Business Activity Decreased Moderately in September

Tenth District services activity decreased moderately in September, but expectations for future activity rose (Chart 1 & Table 1). The indexes for input and selling prices increased in September, although at a slightly slower rate. Firms expected input prices to expand further in the next six months and the index for future selling prices remained positive

The month-over-month services composite index was -7 in September, dropping considerably from 20 in August and July (Tables 1 & 2). The composite index is a weighted average of the revenue/sales, employment, and inventory indexes. Most month-over-month indexes were lower in September. The general revenue and sales index fell sharply, driven by less activity at restaurants, hotels, and auto dealers. The inventory index remained negative, and the index for part-time employment was steady. The indexes for employment, employee hours, wages and benefits, and capital expenditures expanded at a slower pace in September. However, the access to credit index inched higher into positive territory. Year-over-year indexes were generally as negative as in August, and the year-over-year composite was relatively unchanged at -23. Only the wages and benefits and price indexes increased versus a year ago. Expectations for future services activity grew in September, and the composite index rose from 11 to 19. 

Services Composite Indexes

Skip to data visualization table
Date Vs. a Year Ago Vs. a Month Ago
Sep-19 26 13
Oct-19 21 -4
Nov-19 31 9
Dec-19 25 15
Jan-20 20 14
Feb-20 20 6
Mar-20 -4 -16
Apr-20 -46 -58
May-20 -41 -21
Jun-20 -32 3
Jul-20 -20 20
Aug-20 -24 20
Sep-20 -23 -7

Special questions

This month contacts were asked special questions about wages for workers that were furloughed and then rehired, in addition to questions about expected wage growth and business plans. Most businesses that furloughed workers reported that wages for rehired/returned employees were the same as before workers were furloughed, and several firms increased wages for returning workers (Chart 2). Overall, 64% of contacts indicated they did not furlough workers. In the year ahead, firms expected wage and salary growth to slow somewhat; 35% of firms expected wage and salary growth to be lower than in the previous year, while 23% said it would be higher. Looking forward, 58% of firms expected to identify and hire new employees over the next six months (Chart 3). Nearly half of contacts planned to increase marketing or sales, and 27% of businesses expected to develop online sales or websites moving forward. Additionally, 25% of firms reported they will need to learn how to better provide for the safety of customers and employees in the next six months.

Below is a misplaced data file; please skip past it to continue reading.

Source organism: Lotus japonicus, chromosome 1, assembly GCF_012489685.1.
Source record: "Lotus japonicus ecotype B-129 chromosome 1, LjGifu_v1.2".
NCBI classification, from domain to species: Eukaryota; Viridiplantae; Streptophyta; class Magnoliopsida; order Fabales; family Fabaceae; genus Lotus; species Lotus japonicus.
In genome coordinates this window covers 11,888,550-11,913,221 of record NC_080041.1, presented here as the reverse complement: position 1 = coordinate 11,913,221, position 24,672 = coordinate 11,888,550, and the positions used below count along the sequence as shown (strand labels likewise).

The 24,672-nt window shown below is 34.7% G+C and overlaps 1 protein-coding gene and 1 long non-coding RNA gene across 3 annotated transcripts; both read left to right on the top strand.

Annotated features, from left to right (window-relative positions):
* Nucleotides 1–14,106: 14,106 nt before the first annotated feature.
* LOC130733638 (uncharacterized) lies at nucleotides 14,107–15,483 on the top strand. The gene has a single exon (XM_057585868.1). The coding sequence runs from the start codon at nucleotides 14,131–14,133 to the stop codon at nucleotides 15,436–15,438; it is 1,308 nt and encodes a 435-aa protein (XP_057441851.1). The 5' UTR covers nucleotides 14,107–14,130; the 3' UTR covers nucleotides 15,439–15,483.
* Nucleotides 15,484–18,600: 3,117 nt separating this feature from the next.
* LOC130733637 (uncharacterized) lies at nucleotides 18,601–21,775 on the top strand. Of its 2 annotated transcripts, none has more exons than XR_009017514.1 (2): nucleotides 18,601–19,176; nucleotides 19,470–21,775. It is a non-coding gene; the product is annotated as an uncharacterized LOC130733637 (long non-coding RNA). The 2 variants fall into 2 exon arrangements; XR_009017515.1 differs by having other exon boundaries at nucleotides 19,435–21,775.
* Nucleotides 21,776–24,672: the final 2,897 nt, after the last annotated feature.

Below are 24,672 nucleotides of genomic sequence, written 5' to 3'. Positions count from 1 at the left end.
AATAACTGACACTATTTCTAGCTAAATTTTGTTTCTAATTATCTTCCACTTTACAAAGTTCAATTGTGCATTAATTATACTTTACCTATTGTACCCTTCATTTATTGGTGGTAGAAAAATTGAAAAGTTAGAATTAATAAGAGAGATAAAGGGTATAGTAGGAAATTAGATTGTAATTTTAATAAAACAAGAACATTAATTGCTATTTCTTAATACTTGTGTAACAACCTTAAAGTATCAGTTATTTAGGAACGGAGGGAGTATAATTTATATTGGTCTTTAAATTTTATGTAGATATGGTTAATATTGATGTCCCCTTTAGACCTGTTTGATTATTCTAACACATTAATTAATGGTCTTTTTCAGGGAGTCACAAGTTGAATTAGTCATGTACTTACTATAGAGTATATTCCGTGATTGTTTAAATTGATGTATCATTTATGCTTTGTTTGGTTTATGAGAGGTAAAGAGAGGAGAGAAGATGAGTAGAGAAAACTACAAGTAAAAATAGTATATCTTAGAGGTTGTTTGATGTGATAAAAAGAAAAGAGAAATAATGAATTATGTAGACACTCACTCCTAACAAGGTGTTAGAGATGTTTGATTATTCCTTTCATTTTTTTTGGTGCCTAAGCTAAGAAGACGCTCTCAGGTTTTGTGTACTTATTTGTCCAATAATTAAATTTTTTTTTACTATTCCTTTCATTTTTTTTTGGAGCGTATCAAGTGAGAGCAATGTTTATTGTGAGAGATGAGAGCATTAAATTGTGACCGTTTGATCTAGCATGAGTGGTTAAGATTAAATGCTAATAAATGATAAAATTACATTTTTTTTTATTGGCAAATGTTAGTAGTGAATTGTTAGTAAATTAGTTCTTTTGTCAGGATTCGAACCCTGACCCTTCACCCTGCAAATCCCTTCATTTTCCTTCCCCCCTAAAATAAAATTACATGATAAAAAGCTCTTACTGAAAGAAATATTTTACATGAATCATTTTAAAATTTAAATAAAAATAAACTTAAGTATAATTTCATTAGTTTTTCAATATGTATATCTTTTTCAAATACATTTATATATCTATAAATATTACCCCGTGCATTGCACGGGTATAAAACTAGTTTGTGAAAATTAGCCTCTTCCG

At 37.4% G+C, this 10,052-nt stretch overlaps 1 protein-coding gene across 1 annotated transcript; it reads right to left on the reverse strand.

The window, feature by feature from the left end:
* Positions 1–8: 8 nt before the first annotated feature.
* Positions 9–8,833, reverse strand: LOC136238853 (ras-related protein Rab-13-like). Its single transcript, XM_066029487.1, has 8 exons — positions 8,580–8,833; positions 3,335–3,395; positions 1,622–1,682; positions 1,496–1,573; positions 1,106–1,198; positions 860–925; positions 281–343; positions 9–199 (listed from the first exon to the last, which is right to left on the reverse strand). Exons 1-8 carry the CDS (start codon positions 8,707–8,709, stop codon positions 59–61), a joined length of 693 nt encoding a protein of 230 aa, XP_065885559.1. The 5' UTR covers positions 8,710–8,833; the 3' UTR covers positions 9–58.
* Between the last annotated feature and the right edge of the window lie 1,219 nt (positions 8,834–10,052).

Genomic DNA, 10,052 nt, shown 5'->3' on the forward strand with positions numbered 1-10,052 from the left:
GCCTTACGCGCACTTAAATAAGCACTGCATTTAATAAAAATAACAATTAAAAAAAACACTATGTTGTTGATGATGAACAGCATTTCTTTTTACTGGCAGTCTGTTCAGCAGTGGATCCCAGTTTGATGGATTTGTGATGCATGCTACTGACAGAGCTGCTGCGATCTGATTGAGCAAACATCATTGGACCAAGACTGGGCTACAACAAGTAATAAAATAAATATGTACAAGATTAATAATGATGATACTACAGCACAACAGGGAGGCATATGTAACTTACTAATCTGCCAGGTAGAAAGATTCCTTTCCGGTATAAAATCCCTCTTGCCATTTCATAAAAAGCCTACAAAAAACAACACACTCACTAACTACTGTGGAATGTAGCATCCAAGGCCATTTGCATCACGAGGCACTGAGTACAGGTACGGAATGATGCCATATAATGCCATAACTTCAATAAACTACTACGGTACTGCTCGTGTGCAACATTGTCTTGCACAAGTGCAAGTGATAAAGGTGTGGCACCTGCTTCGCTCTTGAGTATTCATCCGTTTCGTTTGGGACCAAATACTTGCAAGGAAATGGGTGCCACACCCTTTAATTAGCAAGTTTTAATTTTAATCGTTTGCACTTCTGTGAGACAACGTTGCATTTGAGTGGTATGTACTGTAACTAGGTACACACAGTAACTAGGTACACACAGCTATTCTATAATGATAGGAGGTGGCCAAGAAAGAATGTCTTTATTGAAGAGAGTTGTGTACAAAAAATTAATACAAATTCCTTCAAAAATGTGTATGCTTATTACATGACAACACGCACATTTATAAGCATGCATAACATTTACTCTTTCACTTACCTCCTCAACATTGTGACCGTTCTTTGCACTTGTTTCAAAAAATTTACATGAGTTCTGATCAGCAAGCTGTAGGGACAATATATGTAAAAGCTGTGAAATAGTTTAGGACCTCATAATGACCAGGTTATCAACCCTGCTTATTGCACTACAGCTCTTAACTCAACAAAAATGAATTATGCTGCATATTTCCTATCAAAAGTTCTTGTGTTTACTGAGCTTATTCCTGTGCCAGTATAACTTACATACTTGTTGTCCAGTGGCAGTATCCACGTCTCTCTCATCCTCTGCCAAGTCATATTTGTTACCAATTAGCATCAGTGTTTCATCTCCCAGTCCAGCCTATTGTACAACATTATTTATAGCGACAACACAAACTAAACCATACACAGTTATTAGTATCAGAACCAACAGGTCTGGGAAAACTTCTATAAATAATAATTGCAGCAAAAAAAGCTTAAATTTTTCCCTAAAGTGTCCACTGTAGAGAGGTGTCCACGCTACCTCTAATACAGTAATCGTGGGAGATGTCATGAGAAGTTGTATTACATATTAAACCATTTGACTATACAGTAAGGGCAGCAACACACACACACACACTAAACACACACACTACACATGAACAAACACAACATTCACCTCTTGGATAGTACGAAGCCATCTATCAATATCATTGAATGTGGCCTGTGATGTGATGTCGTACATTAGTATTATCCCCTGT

Selected Services comments

“At this time gross profit is up 10% over last year. Our system of profit sharing will increase the bonus for all employees.”

“Prices are rising sharply on residential real estate because of three factors: Pent up demand from the lockdown, very low interest rates, and shortage of materials because of national demand. We expect this is go back to normal in the next 60 days.”

“We are increasing our incentive plan to better support our team.”

“We raised wages in order to keep good employees.”

“The furlough was short-lived, only 6 weeks.”

“It's tough out there; we had a great Jan/Feb, hit the skids in March and are not back to pre-COVID revenues. PPP helped but we need a wide-open economy with obvious safety precautions.”

“Business in the Great Plains has rebounded pretty well. We believe that additional stimulus money is needed in the very near future.”

“We need more PPP. It wasn't enough.”

“The PPP was very helpful to us. We would have cut much deeper had we not had it.”

“This is the best year we have ever had… a lot of pent up demand.”

“The concern is what happens after the leisure traveler starts to fall away; will the corporate traveler come back?”

“Sales shifts and the times people shop and the amount they buy have changed and much of this change we believe to be with us after the "new normal" returns… We do not know what the new normal is.”

“I’m hopeful that our business market will return to normal early 2021. We are in a wait and see posture.” 

Survey Data

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About the Services Survey

Author

Chad Wilkerson

Vice President, Economist and Oklahoma City Branch Executive

Chad Wilkerson is Branch Executive of the Kansas City Fed’s Oklahoma City Branch office. In this role, he serves as the Bank’s lead officer and regional economist in Oklahoma. He…